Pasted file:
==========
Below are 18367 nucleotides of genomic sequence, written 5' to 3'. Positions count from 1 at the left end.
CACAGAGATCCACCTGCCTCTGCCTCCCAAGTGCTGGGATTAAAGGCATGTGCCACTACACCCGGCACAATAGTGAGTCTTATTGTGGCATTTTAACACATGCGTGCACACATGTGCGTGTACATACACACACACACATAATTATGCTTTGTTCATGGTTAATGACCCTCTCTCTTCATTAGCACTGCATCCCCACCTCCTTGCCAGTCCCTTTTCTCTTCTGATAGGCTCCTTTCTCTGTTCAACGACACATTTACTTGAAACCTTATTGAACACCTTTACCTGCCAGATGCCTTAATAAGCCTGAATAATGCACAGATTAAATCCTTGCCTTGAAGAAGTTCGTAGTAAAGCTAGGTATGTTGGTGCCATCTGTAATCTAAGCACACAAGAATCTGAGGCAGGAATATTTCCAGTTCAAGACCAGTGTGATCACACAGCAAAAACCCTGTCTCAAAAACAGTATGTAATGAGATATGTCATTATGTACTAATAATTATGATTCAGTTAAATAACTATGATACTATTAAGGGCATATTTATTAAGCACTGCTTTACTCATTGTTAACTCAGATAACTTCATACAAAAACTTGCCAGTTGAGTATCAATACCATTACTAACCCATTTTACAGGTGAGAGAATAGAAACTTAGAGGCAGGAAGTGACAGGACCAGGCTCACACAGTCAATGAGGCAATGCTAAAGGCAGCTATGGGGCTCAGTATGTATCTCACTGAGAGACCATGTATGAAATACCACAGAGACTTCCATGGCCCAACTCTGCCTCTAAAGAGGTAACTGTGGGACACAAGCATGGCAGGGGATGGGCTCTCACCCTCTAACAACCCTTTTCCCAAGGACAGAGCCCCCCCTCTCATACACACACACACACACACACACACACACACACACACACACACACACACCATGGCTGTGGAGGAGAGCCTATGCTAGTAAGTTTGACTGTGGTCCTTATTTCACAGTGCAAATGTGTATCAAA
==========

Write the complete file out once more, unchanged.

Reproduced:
Below are 18367 nucleotides of genomic sequence, written 5' to 3'. Positions count from 1 at the left end.
CACAGAGATCCACCTGCCTCTGCCTCCCAAGTGCTGGGATTAAAGGCATGTGCCACTACACCCGGCACAATAGTGAGTCTTATTGTGGCATTTTAACACATGCGTGCACACATGTGCGTGTACATACACACACACACATAATTATGCTTTGTTCATGGTTAATGACCCTCTCTCTTCATTAGCACTGCATCCCCACCTCCTTGCCAGTCCCTTTTCTCTTCTGATAGGCTCCTTTCTCTGTTCAACGACACATTTACTTGAAACCTTATTGAACACCTTTACCTGCCAGATGCCTTAATAAGCCTGAATAATGCACAGATTAAATCCTTGCCTTGAAGAAGTTCGTAGTAAAGCTAGGTATGTTGGTGCCATCTGTAATCTAAGCACACAAGAATCTGAGGCAGGAATATTTCCAGTTCAAGACCAGTGTGATCACACAGCAAAAACCCTGTCTCAAAAACAGTATGTAATGAGATATGTCATTATGTACTAATAATTATGATTCAGTTAAATAACTATGATACTATTAAGGGCATATTTATTAAGCACTGCTTTACTCATTGTTAACTCAGATAACTTCATACAAAAACTTGCCAGTTGAGTATCAATACCATTACTAACCCATTTTACAGGTGAGAGAATAGAAACTTAGAGGCAGGAAGTGACAGGACCAGGCTCACACAGTCAATGAGGCAATGCTAAAGGCAGCTATGGGGCTCAGTATGTATCTCACTGAGAGACCATGTATGAAATACCACAGAGACTTCCATGGCCCAACTCTGCCTCTAAAGAGGTAACTGTGGGACACAAGCATGGCAGGGGATGGGCTCTCACCCTCTAACAACCCTTTTCCCAAGGACAGAGCCCCCCCTCTCATACACACACACACACACACACACACACACACACACACACACACACACACCATGGCTGTGGAGGAGAGCCTATGCTAGTAAGTTTGACTGTGGTCCTTATTTCACAGTGCAAATGTGTATCAAA